From the presence of the power take-off, and the list of accessories you can use with each of the variants and up to weight, engine power and price, the differences between chainsaw and cultivator are large enough to justify a careful comparative analysis of both options, before purchase. Find out in this article what differentiates them and which is more suitable for you.

Chainsaw or cultivator? What is more useful for your household and how do you know to choose between the two versions, apparently so similar. We tell you in this article what are the main differences you need to consider in order to identify the right option for the land you want to cultivate.

Allowing the attachment of a variety of accessories for many tillage processes, but not only, the power take-off is one of the elements that makes the difference between the two variants of agricultural machinery. The cultivator has it, the chainsaw does not.

In the case of the chainsaw, the main function is the digging and it is done with the help of milling cutters that are mounted with screws on the only drive axle of the device. It cannot be used with tools that require lifting and lowering or actuation by a power take-off. However, you can attach a plow with a furrow, thinner, a device for removing potatoes and a trailer with a load of up to 500 kg.

The cultivator is a multifunctional machine, which is why it is even more expensive than a chainsaw. The list of accessories that you can install and use with such a device is quite tender and includes: mowing bar, simple or reversible plow, earth cutter, vegetation shredder, snow blade and turbine, potato hoe, rake collected hay, seed drill, baler, folding trailer, rotary brush, bale wrapping system.

So if you turn to a cultivator, you buy a helper that reduces working time and physical effort in a variety of areas of household maintenance activities.

In terms of power we can tell you that on the market you will find hobby type chainsaws, with motors of 4–5HP and a single working speed, for small areas of land, up to 500sqm, semi-professional models, up to 7HP and two or three travel speeds, for medium-sized gardens, of maximum 5000sqm, and professional options, up to 18HP, intended to cover large areas, up to 7000sqm.

Rarely will you find models of motor cultivator that offers a power of less than 7–7.5HP, the maximum level of power available in this category, found at the best cultivator on diesel or gasoline, being 20–21HP, which at 24HP we are already talking about mini-tractors. The most efficient models are provided with two power outlets and can be used for terrains over 10,000sqm.

Because the width of the cutters is set according to the power of the motor, so as not to overload it, it is natural that the chainsaws work with narrower versions than the cultivators. For low power hobby chainsaw variants, cutters of maximum 40–50 cm are usually mounted, for semi — professional, medium power cutters, you will find cutters of up to 70–80 cm, while professional options work with variants of up to 1100–1200cm.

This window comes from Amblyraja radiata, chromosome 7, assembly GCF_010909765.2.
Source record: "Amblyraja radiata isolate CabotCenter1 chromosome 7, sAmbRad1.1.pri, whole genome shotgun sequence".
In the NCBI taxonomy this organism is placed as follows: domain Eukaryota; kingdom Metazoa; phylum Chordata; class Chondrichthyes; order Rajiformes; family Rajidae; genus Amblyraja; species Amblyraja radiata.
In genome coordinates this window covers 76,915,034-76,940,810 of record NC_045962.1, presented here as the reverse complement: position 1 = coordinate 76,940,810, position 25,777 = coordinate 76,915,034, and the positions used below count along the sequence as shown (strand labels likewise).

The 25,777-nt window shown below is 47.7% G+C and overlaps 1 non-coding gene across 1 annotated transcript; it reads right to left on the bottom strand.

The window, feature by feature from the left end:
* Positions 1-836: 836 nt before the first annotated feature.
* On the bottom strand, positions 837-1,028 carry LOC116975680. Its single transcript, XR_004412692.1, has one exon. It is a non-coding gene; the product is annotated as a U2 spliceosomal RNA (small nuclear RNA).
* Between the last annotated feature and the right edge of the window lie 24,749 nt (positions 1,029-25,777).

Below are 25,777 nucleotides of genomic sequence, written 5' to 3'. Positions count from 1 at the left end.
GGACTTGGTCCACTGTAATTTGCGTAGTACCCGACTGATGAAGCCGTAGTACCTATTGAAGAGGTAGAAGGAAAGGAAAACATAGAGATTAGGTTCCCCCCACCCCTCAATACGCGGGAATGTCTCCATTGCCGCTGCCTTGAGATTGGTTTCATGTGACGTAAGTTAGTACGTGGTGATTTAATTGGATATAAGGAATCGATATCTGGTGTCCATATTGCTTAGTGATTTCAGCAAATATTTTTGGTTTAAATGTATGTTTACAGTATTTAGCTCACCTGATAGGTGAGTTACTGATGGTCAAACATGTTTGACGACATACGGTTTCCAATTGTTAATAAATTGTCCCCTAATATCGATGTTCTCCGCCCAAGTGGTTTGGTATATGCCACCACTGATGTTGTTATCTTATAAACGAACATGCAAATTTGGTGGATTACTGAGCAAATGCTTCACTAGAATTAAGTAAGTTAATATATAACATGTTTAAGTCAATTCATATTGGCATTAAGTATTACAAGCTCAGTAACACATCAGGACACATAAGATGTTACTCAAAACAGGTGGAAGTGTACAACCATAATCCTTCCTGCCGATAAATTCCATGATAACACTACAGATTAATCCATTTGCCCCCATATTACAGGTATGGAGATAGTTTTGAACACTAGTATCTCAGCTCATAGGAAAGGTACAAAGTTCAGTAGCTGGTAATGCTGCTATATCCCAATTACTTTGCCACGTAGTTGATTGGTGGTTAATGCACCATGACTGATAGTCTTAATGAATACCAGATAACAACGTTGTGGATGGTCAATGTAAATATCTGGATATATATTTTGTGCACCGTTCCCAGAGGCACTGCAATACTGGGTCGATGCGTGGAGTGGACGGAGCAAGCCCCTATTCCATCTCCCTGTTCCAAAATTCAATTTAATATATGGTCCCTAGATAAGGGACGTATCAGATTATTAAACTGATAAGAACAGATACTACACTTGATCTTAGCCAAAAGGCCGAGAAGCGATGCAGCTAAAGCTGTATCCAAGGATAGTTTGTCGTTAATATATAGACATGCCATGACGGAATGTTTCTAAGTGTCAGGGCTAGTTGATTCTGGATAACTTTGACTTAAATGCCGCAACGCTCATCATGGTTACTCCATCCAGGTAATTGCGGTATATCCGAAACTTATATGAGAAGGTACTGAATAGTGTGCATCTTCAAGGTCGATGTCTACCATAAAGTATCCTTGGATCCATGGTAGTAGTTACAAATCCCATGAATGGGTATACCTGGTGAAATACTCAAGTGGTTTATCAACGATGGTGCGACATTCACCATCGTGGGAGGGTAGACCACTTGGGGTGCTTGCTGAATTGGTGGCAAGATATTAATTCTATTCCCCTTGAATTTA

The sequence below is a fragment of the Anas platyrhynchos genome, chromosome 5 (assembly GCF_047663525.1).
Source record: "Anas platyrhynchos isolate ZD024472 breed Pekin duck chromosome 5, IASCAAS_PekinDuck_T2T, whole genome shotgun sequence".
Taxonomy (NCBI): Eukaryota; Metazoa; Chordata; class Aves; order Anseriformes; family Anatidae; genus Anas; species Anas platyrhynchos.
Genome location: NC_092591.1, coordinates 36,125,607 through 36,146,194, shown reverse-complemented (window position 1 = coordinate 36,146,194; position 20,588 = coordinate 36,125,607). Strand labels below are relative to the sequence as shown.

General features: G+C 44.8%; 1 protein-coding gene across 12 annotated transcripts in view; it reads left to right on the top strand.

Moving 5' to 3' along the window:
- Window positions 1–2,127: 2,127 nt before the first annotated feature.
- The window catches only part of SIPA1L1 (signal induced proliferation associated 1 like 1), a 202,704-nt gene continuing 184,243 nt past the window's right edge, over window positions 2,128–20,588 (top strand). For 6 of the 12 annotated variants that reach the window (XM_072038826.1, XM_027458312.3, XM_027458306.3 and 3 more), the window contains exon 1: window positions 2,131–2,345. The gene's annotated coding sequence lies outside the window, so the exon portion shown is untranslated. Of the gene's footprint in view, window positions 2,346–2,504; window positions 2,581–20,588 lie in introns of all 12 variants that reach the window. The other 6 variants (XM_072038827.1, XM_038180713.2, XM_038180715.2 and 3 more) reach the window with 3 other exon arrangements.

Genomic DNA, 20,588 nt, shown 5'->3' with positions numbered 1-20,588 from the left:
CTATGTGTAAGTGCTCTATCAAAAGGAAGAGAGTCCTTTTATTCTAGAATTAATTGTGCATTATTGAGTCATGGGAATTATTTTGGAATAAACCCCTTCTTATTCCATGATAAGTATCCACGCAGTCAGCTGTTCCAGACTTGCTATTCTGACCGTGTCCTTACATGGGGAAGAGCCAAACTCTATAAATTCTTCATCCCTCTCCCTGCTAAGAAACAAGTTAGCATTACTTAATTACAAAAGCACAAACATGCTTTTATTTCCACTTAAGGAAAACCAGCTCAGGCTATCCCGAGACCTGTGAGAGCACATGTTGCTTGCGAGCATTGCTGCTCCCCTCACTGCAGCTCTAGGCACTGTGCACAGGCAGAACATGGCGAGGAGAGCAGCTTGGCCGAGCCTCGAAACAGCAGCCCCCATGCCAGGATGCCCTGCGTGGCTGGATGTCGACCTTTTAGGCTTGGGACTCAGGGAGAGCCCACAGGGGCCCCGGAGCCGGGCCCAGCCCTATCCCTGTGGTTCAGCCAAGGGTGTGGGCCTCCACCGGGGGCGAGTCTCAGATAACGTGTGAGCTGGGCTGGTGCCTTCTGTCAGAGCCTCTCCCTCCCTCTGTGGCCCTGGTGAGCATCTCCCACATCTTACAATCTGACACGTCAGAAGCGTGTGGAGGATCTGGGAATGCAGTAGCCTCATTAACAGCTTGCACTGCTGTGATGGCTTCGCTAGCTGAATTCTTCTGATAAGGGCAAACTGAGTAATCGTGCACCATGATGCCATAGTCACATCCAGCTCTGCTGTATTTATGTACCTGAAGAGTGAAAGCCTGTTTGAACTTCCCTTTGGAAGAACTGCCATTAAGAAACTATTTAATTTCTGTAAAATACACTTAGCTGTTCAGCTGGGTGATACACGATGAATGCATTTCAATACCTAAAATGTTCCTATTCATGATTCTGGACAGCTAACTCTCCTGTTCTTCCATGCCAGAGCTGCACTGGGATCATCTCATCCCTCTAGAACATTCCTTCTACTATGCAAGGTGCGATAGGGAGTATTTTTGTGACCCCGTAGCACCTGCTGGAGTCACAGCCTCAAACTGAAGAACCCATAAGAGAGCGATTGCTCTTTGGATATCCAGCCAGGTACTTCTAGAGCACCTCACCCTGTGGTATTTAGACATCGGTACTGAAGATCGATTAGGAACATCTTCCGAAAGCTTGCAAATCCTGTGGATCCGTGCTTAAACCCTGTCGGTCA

In the case of cultivators, this accessory can easily exceed the width of 1400 cm, which makes them much more efficient in approaching large areas of land, which they can work with fewer passes.

The chainsaw is a relatively easy and easy to use agricultural machine, weighing between 30 and 60 kg, which means that it involves less pushing force from the user. At the same time, the low weight makes these models usually suitable for digging at shallow depths, up to 10–12 cm, but sufficient for most crops, when it comes to sowing.

On the other hand, the cultivator can reach up to 250–270kg, the weight that already tells you that it is a little harder to handle, especially when it comes to returns, takes up more space when stored and consumes more fuel than a chainsaw at work, just to move its weight.

However, the same weight also gives you clearly superior efficiency when it comes to digging deep ditches in hard or sticky soil or transporting high capacity trailers.

Because it is lighter and does not have a very good stability on the ground, the mower is recommended for lands that do not pose great difficulties, such as sandy or that have been worked frequently. It is therefore preferred for gardens near the house and greenhouses.

If you are facing a surface of land that has not been worked for a long time or on which the soil is hard and clayey, the chainsaw cannot help you much. You need the weight, stability and power of a high-performance cultivator to bring the soil to the required quality of shredding and aeration that allows the addition, efficiently, of fertilizer and preparation for sowing or planting.

You have probably already guessed that chainsaw is the economical option. Although you will find in this category of products, expensive, professional models, which can be purchased at prices exceeding 5000 lei, you can also buy affordable options, suitable for home use, at costs starting from 300–500 lei. It is therefore an accessible agricultural equipment, suitable for households where land maintenance is done carefully and efficiently.

By comparison, cultivators start from 1500–2000 lei, in the economic variants, and can easily exceed 30,000 lei, in high-performance, high-power formats, useful for situations in which large lands are cultivated and exploited. The cultivator is therefore a bigger investment that it is good to weigh carefully if you need to do it.



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